ONLINE CHURCH BULLETIN
THE MYTH OF MORE
John and his wife Roberta were touring their brand new, multi-million dollar home which had been paid for by Roberta's inheritance money. She said, "John, if it were not for my money, we would not be here." That afternoon, a truck arrived with a load of exquisite furniture, and Roberta proudly repeated, "John, if it were not for my money, this furniture would not be here." Later that same day, another truck arrived with a state of the art entertainment and computer system housed in a handmade case made of the finest mahogany. Roberta echoed what had now become her mantra: "John, if it were not for my money, this entertainment system would not be here." Finally they came to the garage where the gleaming new Rolls Royce was parked along with a Ferrari, and again Roberta reminded her husband, "John, if it were not for my money, these beautiful automobiles would not be here." Finally John spoke, "Honey, I don't want to make you feel bad, but if it weren't for your money, I wouldn't be here either." They say money can't buy happiness, but apparently it can buy a husband!
Do you have any "money problems?" Roberta and John remind us that you don't have to have more month than money to suffer from money problems. Money problems have arisen anytime you are duped into believing that because you have more you automatically are more, whether you have more or not! In Ecclesiastes 5:10 a very rich man tries to warn about the "myth of more" - that is the very American myth that says the more money you have the happier you'll automatically be. In that verse Solomon, the Donald Trump/Bill Gates of his own day (see I Kings 10:1 1 ff) said: "Whoever loves money never has money enough; whoever loves wealth is never satisfied with his income." The "myth of more" has obviously been around for a long time. From Adam and Eve to the rich young ruler to a host of modem day moneylovers, multitudes have been misled by the "myth of more." In Mark 10: 17-27, Jesus encountered the rich young ruler and invited this seemingly successful young man to exchange his earthly riches for heavenly ones by selling his possessions, giving to the poor and by taking up the cross to follow Jesus. But the young man "was sad at this word, went away grieved, for he had great possessions." The Holy Spirit could just as truly have recorded "great possessions had him." The rich young man had a money problem. He had bought into the "myth of more." He convinced himself that he had more with money but without Christ that he would have with Christ but without money. Whether I have much or little, money becomes a problem when it means more to me than the Lord. At the end of this life, having it all will not be enough if we do not have the Jesus. Don't sell your soul for the "myth of more."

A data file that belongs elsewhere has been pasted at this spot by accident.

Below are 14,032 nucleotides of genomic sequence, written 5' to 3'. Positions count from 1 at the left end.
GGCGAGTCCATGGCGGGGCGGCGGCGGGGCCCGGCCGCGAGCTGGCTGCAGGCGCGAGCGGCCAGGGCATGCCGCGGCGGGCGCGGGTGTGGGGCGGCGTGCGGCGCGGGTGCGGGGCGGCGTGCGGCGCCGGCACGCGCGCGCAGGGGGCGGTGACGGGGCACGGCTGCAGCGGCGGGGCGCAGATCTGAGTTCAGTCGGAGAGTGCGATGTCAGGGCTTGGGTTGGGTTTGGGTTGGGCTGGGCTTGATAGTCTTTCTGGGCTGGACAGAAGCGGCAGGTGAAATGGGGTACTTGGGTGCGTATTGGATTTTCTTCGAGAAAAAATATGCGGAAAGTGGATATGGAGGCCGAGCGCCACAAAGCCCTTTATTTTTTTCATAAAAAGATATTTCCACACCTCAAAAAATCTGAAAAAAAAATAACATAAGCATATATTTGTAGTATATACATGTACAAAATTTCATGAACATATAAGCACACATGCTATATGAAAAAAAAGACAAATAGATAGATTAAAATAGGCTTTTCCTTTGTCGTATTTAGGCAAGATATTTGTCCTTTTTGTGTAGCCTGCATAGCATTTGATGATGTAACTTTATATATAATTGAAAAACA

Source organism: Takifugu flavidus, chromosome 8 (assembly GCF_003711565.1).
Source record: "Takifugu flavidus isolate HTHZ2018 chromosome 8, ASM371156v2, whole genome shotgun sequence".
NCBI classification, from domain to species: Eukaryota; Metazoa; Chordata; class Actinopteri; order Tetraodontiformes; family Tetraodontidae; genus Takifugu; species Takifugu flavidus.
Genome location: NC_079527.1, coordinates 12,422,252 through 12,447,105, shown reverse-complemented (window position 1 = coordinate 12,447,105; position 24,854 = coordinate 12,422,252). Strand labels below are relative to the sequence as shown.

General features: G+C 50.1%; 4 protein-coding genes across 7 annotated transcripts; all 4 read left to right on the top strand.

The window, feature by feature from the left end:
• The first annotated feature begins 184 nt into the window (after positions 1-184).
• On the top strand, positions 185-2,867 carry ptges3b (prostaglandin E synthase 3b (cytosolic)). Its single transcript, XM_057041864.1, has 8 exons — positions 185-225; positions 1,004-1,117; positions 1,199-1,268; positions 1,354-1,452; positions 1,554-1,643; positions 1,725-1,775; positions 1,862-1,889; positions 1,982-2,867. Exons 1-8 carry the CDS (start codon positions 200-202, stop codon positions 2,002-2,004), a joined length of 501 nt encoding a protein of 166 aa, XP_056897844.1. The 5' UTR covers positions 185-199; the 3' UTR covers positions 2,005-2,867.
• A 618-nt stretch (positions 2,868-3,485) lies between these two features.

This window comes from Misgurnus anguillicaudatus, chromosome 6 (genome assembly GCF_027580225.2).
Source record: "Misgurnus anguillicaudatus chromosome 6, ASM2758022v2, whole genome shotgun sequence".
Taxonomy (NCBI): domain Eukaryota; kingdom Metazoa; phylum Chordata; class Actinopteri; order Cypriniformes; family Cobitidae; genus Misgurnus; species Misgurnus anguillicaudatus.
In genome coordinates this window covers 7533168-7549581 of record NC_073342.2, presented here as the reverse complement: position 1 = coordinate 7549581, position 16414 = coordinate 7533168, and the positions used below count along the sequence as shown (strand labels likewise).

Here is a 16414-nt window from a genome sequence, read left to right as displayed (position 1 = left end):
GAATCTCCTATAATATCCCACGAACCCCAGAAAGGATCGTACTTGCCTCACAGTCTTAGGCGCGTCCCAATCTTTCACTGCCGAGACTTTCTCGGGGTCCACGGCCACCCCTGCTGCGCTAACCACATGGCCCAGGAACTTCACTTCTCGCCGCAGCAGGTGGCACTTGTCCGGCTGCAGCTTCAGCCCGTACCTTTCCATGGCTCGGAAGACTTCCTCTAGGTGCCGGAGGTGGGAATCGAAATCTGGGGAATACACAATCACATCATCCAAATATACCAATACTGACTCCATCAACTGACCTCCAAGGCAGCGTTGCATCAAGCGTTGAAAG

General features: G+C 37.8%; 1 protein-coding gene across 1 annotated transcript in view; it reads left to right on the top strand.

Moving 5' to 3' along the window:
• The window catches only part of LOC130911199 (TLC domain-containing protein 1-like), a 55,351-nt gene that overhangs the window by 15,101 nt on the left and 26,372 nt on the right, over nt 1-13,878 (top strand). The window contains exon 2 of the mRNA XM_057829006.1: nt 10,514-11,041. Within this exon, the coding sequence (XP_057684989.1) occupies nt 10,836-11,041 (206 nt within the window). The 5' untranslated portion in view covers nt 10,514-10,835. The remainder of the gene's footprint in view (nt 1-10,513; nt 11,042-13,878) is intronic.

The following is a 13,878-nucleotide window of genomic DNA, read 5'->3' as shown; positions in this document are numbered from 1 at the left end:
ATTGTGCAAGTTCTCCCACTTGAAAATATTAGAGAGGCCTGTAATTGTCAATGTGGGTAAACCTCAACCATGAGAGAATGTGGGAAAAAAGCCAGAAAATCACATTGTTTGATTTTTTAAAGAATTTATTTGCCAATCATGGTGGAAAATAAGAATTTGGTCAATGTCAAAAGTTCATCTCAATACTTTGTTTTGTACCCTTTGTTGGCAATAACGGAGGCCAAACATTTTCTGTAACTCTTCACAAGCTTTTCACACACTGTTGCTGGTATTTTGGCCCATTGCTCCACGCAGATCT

Smithville church of Christ